Dear Sir and/or Hey Bub

I admit it freely: I’m a little touchy about being edited. Part of my self-image is that of being a good writer. Spanish has a distinction between being able to speak a language, and dominating it. That’s me, I think: I dominate English.

So while I grudgingly accept human editing when the occasion arises, I don’t take that silliness from a software program. I’m happy to use the spelling-check functionality in Microsoft® Word®, but I rarely look at anything else. I mean, who here is the native speaker with 25+ years of professional experience as a writer and editor: me or my laptop?

But today as I completed a short assignment to redraft a communique, I first verified that there were no obvious spelling mistakes and then for some reason looked at the Refinements being offered to me. That was a first-ever. Here’s what it looked like.

Screenshot of Word spelling and grammar review

 

Hahaha. Yeah, no. The formality of my document, sir/Bub, is precisely where I want it. Just like the clarity and concision. But it did give me a new appreciation of the sophistication of the grammar checker: new insight into the level of Word®’s insight, as it were. Who knew it could recognize informality?

 

11 Comments

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  2. Marilyn Smith

    Isabel, I notice that there are 5 formality Refinements in English (US) but none in English (Canada). Doesn’t that say it all? Were the suggested “refinements” for less formality? I’ve always thought Canadian English is somewhat more formal, depending, possibly, on the subject and intended audience. Of course I can think of no specific examples just now.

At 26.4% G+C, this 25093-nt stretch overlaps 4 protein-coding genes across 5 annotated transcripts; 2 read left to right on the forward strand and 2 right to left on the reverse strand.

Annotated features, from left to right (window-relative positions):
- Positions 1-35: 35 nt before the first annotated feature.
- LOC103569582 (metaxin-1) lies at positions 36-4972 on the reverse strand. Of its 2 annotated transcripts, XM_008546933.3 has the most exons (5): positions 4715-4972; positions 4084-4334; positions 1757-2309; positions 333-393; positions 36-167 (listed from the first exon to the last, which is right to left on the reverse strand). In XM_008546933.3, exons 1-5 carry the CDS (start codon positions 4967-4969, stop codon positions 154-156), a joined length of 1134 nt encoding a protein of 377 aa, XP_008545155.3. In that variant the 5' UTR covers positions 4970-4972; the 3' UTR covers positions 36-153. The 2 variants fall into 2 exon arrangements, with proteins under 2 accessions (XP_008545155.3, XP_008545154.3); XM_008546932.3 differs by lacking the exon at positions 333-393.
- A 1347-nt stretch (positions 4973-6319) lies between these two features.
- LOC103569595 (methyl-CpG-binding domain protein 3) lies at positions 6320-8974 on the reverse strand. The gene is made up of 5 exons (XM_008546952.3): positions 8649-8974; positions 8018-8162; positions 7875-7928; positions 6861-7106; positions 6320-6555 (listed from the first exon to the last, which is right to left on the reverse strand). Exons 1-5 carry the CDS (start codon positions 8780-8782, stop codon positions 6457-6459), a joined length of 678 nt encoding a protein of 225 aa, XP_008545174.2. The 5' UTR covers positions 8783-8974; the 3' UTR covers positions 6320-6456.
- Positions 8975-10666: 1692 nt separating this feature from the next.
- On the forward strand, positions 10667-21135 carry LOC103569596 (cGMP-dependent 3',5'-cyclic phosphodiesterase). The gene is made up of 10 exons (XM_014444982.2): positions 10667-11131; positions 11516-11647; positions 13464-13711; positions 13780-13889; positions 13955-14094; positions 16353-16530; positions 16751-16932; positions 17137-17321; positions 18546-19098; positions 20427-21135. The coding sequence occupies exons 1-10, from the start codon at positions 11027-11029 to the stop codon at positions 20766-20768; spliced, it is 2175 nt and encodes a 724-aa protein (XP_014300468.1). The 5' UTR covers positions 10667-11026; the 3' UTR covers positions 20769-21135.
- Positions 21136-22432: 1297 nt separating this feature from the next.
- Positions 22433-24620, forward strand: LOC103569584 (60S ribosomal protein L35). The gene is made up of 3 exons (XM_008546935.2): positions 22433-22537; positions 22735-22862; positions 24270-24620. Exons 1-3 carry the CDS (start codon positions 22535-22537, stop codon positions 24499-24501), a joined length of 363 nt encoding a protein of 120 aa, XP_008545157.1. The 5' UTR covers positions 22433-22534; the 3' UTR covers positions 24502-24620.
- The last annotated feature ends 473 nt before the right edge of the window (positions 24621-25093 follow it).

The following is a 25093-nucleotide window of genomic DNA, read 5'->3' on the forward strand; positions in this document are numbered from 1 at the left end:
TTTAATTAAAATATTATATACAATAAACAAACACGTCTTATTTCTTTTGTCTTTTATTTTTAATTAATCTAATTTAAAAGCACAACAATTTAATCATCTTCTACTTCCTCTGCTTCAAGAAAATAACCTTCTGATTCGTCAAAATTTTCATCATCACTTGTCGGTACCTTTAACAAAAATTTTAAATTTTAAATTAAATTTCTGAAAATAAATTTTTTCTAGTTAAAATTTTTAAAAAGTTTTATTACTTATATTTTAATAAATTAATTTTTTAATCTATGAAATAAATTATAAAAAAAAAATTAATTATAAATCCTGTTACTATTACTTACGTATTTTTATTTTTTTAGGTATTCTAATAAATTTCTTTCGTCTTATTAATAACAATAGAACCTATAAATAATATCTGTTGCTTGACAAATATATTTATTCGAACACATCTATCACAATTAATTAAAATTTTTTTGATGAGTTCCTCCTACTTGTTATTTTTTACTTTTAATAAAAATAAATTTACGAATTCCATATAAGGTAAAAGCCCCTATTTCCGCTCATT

1. Isabel Gibson

      Marilyn – The default for this file was US spelling/grammar. That is, it didn’t check against Canadian English. Turns out they were all suggestions to change “they’re” to “they are” – a change I’d agree with in technical/contractual writing, but not in a communique. To be fair (as we say these days) the issue with these suggestions isn’t so much their rightness/wrongness as it is the inevitable lack of contextual awareness. As for whether American or Canadian English is more formal, I don’t know. I would think that some forms of British English are more formal: as one example, it makes more use of “one” for “you” or “I”. But I’d bet that Cockney English is less formal than how I speak.

  3. When I have a moment, I must look into this feature of Word. Like you, I anticipate an argument. Some days that is salutary – or is this too formal an expression? What the hey, I like to exercise my big words.

    1. Isabel Gibson

      Judith – I wonder whether it’s a new feature, arising from the latest update. I don’t remember having seen it before . . . not that that means much. And in a world that includes Conrad Black, your use of big words cannot possibly be excessive or your constructions too formal.

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